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After losing a leg and kidney, R.I. Senator Calkin eager to return home and to work

The R.I. Political Cooperative co-chair plans to help with phone banks in Senate District 3 special election

State Senator Jeanine Calkin, a Warwick Democrat and co-chair of the Rhode Island Political CooperativeHandout

PROVIDENCE — When she first felt pain in her back, she didn’t think too much of it. “I thought I had just slept wrong or pulled something,” she said.

But state Senator Jeanine Calkin learned that the pain was caused by a large kidney stone, and then the alarming revelations came in rapid succession: The kidney stone caused an infection. A blood clot formed. And the clot moved into her aorta, cutting off circulation to her right leg and weakening her left leg.

Soon, it became clear that her life was in danger. So on April 23, doctors amputated her right leg above the knee.


The ordeal didn’t end there. Her kidney was not functioning, so she went on dialysis. Doctors determined the kidney would not come back, and on May 21, they removed the infected kidney.

“It came out of the blue,” she said.

Calkin, 51, a Warwick Democrat, remained in a rehabilitation center in Providence on Tuesday, looking forward to returning home in the next week or so.

“I’m getting used to the amputation and preparing to use a prosthesis and wheelchair,” she said. “It’s going pretty well, and I am hoping to be home soon. I’m looking to get back to as much of a normal life as can be.”

During the last few weeks of this year’s legislative session, which ended July 1, Calkin was able to watch Senate sessions remotely and vote by proxy.

And now she’s itching to get back to work. If the General Assembly does return for a special fall session, she said, “I will try to be there in person.”

Calkin founded Rhode Island for Bernie Sanders in 2015 before winning a Senate seat in 2016. She lost the seat to Mark P. McKenney in 2018 but beat him in a rematch in 2020.


She is one of three co-chairs of the Rhode Island Political Cooperative. The group of progressives formed in 2019, backing a slate of Assembly candidates and setting an ambitious goal: to win enough legislative seats to “form a new governing majority” and install a new House speaker and new Senate president.

The cooperative helped elect more progressives in the 2020 elections, and is now backing Geena Pham in the special election in the Senate District 3.

Senator Gayle L. Goldin, a Providence Democrat, announced last week that she was stepping down to join President Joe Biden’s administration as a senior adviser in the US Labor Department’s Women’s Bureau.

Calkin said she plans to take part in phone banking for Pham, a public school teacher in Massachusetts, whom she believes would be the first Asian-American to serve in the General Assembly. “That would be great, obviously, because that demographic is under-served in the Assembly,” she said.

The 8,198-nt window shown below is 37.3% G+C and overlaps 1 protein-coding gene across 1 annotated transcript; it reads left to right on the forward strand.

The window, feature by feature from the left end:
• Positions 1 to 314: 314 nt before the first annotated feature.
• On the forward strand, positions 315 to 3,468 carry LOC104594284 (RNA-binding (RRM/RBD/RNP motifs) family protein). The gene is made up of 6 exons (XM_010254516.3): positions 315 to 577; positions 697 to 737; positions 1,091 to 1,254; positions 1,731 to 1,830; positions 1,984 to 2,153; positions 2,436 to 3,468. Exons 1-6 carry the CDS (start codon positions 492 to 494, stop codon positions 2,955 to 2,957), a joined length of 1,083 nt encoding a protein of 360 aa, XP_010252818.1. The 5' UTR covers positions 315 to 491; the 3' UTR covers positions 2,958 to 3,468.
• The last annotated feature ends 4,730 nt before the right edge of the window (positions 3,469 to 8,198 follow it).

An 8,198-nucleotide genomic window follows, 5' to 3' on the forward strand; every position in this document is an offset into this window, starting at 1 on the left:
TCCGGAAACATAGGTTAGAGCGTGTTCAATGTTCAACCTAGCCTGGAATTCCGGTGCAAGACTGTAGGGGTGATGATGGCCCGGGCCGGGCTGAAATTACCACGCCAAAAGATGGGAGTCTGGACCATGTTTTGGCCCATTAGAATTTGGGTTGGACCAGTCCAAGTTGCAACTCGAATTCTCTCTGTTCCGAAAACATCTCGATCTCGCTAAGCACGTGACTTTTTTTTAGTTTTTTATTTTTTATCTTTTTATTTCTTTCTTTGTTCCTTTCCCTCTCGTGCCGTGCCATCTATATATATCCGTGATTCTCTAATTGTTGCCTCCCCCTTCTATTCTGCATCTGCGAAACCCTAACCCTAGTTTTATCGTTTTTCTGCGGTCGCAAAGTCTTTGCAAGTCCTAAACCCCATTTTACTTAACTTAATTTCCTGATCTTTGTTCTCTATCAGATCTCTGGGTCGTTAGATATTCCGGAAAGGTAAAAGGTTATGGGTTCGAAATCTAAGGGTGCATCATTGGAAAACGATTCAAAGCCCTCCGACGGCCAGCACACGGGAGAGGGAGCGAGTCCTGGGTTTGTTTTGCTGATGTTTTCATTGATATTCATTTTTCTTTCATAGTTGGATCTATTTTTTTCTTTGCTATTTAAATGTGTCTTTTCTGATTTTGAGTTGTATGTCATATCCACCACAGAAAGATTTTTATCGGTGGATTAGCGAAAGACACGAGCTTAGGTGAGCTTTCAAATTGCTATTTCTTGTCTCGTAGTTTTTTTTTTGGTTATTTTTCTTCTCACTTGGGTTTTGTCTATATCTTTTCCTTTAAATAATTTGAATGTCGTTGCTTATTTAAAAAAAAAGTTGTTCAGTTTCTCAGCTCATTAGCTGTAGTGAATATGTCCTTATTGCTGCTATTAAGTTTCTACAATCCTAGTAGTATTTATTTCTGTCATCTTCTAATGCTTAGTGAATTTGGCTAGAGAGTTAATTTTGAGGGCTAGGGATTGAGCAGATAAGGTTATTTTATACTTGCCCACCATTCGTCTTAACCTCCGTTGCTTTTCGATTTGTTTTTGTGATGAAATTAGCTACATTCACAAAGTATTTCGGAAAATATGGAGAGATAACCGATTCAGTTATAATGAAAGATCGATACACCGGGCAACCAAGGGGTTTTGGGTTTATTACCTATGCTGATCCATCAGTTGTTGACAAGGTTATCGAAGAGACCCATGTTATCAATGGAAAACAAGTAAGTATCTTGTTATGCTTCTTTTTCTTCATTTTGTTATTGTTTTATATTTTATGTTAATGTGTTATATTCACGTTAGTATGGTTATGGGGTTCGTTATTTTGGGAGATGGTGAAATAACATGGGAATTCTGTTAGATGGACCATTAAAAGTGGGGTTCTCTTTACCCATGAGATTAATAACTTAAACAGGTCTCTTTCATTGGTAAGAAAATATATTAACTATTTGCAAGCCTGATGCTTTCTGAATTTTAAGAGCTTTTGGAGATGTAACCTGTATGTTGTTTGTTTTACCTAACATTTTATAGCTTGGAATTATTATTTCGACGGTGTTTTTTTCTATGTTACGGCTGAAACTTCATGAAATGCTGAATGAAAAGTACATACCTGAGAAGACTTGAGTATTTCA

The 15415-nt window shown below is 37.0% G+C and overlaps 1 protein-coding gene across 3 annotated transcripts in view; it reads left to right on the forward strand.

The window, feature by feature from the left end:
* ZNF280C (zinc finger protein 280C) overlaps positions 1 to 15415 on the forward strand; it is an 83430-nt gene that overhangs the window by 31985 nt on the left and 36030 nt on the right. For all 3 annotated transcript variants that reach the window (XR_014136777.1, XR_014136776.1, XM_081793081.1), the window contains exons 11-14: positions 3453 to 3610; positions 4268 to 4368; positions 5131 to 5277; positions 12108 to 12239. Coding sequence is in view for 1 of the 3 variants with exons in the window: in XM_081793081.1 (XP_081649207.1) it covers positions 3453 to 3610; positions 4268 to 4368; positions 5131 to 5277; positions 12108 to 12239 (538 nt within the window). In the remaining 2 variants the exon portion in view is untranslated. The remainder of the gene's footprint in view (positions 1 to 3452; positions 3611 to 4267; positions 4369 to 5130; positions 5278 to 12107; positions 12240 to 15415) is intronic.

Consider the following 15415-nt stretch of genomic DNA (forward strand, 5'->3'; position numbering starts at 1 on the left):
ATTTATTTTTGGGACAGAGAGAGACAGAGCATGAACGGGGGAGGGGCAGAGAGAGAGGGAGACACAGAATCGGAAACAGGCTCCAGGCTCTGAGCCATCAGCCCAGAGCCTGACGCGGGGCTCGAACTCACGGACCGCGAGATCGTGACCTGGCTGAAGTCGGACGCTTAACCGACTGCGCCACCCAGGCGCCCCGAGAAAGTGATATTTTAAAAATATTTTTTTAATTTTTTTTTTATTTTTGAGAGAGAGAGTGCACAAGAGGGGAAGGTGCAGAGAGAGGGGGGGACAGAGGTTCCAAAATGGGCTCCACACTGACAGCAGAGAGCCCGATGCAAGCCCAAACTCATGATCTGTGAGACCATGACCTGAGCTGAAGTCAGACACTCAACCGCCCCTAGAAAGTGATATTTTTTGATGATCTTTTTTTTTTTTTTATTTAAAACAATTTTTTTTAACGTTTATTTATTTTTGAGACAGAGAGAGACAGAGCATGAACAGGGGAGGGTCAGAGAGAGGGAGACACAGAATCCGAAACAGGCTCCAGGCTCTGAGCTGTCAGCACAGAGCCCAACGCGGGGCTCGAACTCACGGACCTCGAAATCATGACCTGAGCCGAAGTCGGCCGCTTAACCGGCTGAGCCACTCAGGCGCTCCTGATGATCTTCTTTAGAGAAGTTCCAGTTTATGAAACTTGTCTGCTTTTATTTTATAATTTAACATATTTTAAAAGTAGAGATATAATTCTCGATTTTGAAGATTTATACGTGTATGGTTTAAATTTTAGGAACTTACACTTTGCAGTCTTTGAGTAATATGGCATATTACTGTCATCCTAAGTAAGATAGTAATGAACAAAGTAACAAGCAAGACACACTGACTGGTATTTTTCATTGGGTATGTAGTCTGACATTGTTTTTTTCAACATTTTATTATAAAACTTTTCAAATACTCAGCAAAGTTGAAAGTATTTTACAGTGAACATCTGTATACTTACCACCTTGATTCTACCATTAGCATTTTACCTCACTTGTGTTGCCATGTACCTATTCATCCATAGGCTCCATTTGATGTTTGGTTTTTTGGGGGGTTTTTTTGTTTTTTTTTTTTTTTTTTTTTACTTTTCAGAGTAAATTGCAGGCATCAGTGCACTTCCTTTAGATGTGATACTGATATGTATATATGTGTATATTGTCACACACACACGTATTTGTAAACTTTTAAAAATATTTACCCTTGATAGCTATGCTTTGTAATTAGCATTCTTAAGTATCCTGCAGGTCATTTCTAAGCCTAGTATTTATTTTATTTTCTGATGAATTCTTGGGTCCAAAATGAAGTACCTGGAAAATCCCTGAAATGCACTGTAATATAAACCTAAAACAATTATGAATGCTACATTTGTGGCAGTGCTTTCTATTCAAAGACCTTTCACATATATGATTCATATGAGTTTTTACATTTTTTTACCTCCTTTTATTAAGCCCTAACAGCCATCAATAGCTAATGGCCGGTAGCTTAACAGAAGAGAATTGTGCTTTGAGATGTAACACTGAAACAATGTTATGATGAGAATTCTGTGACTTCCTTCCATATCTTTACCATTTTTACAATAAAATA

When Goldin announced her departure, Hilary Levey Friedman immediately stepped down as president of the Rhode Island chapter of the National Organization for Women to run for the Senate District 3 seat. Both Levey Friedman and Pham are Democrats, so it looks like there will be a primary on Oct. 5, followed by the general election on Nov. 2.

Goldin, who championed abortion rights and paid family leave legislation and challenged the Senate leadership, will be missed, Calkin said.

“We are going to be losing a strong voice up there,” she said. “But I wish her all the best. The Biden administration will be better off having her as part of their team.”


Calkin said she hopes to see more progressives elected to the Assembly in 2022. “I hope that we make up even more ground and maybe even change the Senate leadership to more progressive leadership,” she said. “There is still a lot to do.”

Calkin said she has received lots of support during her recovery – from good friends and constituents as well as from non-constituents. “I received so many cards and flowers,” she said. “It has been really nice to have that support. It can brighten your day.”

Throughout it all, she said she has received constant support from Jennifer Rourke, a friend and fellow co-chair of the Rhode Island Political Cooperative.

Rourke said Calkin stayed “super positive” in the face of a shocking health scare. “She has been a fighter through all of this,” she said. “I’m proud to be her friend.”

Rourke, a Warwick Democrat, has run against Senate Majority Leader Michael J. McCaffrey in the past two election cycles, and she said she plans to challenge him again in a primary in 2022. She said many issues remain to be addressed at the State House. For example, she called for legalizing recreational marijuana and using the resulting revenue to build better schools and improve mental health programs.

Rourke said Calkin has remained focused on getting better and getting back to work.


“I need her. The people in District 30 need her. Her husband needs her,” she said. “Jeanine’s voice is one that we need at the State House.”

Edward Fitzpatrick can be reached at Follow him @FitzProv.